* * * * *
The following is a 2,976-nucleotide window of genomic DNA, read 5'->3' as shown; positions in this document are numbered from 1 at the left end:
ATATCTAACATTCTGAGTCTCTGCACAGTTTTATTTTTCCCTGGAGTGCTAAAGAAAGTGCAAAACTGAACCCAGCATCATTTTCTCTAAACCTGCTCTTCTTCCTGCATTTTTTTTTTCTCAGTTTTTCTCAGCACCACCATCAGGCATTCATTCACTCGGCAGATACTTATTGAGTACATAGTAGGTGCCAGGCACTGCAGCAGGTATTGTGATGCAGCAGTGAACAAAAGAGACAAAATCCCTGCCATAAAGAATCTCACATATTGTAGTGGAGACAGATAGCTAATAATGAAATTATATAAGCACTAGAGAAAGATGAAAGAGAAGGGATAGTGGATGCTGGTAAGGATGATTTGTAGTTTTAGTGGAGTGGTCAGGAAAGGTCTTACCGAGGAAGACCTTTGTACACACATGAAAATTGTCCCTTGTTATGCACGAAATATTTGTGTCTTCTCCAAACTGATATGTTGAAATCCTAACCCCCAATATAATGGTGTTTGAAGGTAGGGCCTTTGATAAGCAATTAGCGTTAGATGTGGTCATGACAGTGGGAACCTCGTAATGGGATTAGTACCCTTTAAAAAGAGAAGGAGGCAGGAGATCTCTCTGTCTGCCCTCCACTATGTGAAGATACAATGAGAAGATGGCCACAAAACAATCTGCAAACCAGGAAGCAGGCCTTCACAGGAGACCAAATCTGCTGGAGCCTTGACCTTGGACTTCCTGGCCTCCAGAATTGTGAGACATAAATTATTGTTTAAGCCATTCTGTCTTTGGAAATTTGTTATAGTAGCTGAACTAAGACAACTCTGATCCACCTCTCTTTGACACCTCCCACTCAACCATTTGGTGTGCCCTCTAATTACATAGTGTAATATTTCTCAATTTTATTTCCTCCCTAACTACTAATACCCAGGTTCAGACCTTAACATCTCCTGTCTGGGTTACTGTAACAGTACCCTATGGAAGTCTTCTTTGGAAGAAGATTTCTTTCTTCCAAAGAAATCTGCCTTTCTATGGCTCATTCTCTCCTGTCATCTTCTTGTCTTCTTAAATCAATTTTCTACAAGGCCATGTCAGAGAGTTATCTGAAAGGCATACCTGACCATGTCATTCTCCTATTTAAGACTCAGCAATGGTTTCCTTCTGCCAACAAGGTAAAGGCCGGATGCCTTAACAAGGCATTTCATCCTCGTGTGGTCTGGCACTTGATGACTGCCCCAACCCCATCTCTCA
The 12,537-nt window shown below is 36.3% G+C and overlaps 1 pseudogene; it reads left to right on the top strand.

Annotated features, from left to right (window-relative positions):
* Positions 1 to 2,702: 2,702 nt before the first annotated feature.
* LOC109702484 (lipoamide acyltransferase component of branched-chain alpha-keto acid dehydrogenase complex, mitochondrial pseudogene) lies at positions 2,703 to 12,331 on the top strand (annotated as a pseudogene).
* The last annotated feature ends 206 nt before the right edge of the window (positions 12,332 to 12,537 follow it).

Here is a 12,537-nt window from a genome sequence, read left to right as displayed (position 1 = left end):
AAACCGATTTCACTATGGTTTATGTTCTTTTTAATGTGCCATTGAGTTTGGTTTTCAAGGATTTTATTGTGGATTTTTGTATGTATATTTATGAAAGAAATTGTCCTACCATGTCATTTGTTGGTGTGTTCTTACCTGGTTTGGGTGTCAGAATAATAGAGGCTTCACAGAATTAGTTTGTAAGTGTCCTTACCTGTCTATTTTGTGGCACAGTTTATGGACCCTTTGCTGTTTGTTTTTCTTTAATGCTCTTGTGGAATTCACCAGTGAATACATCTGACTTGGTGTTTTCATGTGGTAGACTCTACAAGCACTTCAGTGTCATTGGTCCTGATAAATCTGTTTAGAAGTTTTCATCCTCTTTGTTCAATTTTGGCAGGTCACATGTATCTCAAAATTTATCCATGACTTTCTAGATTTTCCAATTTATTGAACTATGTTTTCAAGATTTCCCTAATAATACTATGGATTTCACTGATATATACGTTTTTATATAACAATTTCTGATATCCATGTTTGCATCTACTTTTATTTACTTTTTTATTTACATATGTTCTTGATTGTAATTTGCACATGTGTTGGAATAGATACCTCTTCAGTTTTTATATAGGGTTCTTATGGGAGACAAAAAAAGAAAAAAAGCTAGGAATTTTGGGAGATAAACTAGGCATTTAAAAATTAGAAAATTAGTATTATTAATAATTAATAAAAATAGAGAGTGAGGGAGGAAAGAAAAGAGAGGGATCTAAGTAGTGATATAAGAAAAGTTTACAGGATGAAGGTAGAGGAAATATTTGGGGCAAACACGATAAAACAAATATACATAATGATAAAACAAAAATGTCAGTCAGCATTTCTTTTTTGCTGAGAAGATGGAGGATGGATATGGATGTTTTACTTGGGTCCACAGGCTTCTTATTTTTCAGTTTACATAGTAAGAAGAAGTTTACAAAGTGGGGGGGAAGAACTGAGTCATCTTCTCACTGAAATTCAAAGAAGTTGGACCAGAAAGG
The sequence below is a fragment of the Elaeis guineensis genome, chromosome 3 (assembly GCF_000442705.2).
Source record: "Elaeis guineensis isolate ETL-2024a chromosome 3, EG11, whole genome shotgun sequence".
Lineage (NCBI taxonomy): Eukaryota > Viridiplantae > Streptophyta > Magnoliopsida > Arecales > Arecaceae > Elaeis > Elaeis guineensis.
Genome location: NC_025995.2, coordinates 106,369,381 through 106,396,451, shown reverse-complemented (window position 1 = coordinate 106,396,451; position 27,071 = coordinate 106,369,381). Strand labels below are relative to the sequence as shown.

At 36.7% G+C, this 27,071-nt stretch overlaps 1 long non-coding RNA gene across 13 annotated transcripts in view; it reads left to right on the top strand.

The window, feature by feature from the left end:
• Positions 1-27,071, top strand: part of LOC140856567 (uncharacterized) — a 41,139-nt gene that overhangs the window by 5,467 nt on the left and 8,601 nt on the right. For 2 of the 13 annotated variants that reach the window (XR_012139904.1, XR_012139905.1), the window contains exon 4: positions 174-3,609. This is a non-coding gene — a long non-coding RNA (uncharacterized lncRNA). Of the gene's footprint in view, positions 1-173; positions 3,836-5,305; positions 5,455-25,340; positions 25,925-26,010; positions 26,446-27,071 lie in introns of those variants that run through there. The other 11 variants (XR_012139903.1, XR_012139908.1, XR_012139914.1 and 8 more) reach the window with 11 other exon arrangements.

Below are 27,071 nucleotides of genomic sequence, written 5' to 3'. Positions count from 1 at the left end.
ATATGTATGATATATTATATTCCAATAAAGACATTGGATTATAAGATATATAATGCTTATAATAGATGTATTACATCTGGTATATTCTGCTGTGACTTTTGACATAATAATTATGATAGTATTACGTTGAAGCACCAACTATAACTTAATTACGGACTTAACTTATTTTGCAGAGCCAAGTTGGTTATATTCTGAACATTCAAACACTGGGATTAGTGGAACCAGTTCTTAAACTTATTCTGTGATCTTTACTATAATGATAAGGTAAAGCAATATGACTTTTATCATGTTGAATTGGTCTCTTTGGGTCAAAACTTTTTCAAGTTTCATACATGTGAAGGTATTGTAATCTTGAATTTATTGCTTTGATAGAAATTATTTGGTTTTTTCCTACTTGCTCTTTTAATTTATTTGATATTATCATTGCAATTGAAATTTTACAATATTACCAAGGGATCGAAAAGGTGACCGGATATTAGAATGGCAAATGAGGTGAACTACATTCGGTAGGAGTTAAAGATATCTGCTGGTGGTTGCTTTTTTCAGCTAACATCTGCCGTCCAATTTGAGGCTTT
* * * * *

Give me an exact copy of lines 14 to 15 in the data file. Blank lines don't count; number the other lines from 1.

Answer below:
At 36.7% G+C, this 27,071-nt stretch overlaps 1 long non-coding RNA gene across 13 annotated transcripts in view; it reads left to right on the top strand.

The window, feature by feature from the left end: